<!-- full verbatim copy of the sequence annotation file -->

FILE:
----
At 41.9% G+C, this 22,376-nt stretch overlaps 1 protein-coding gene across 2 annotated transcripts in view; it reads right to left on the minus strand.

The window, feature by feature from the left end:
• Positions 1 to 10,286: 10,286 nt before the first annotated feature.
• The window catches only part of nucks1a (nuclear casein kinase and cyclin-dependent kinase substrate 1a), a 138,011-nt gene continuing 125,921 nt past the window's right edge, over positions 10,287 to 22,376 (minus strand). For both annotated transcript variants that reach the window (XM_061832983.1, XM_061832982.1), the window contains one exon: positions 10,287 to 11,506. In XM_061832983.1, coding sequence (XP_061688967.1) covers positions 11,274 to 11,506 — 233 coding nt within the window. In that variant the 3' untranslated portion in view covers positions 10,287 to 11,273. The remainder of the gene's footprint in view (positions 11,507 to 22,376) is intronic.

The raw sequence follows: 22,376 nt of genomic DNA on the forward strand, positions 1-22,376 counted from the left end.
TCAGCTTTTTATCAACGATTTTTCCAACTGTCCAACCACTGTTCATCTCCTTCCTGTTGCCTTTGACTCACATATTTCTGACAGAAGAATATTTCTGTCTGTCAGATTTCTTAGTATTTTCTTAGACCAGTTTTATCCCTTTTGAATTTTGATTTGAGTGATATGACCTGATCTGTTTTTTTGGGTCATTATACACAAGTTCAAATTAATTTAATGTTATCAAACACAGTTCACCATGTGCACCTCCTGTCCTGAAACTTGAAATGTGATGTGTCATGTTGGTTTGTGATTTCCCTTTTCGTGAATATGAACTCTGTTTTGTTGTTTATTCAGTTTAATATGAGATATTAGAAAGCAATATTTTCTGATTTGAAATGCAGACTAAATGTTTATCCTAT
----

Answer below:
At 41.9% G+C, this 22,376-nt stretch overlaps 1 protein-coding gene across 2 annotated transcripts in view; it reads right to left on the minus strand.

The window, feature by feature from the left end:
• Positions 1 to 10,286: 10,286 nt before the first annotated feature.
• The window catches only part of nucks1a (nuclear casein kinase and cyclin-dependent kinase substrate 1a), a 138,011-nt gene continuing 125,921 nt past the window's right edge, over positions 10,287 to 22,376 (minus strand). For both annotated transcript variants that reach the window (XM_061832983.1, XM_061832982.1), the window contains one exon: positions 10,287 to 11,506. In XM_061832983.1, coding sequence (XP_061688967.1) covers positions 11,274 to 11,506 — 233 coding nt within the window. In that variant the 3' untranslated portion in view covers positions 10,287 to 11,273. The remainder of the gene's footprint in view (positions 11,507 to 22,376) is intronic.

The raw sequence follows: 22,376 nt of genomic DNA on the forward strand, positions 1-22,376 counted from the left end.
TCAGCTTTTTATCAACGATTTTTCCAACTGTCCAACCACTGTTCATCTCCTTCCTGTTGCCTTTGACTCACATATTTCTGACAGAAGAATATTTCTGTCTGTCAGATTTCTTAGTATTTTCTTAGACCAGTTTTATCCCTTTTGAATTTTGATTTGAGTGATATGACCTGATCTGTTTTTTTGGGTCATTATACACAAGTTCAAATTAATTTAATGTTATCAAACACAGTTCACCATGTGCACCTCCTGTCCTGAAACTTGAAATGTGATGTGTCATGTTGGTTTGTGATTTCCCTTTTCGTGAATATGAACTCTGTTTTGTTGTTTATTCAGTTTAATATGAGATATTAGAAAGCAATATTTTCTGATTTGAAATGCAGACTAAATGTTTATCCTAT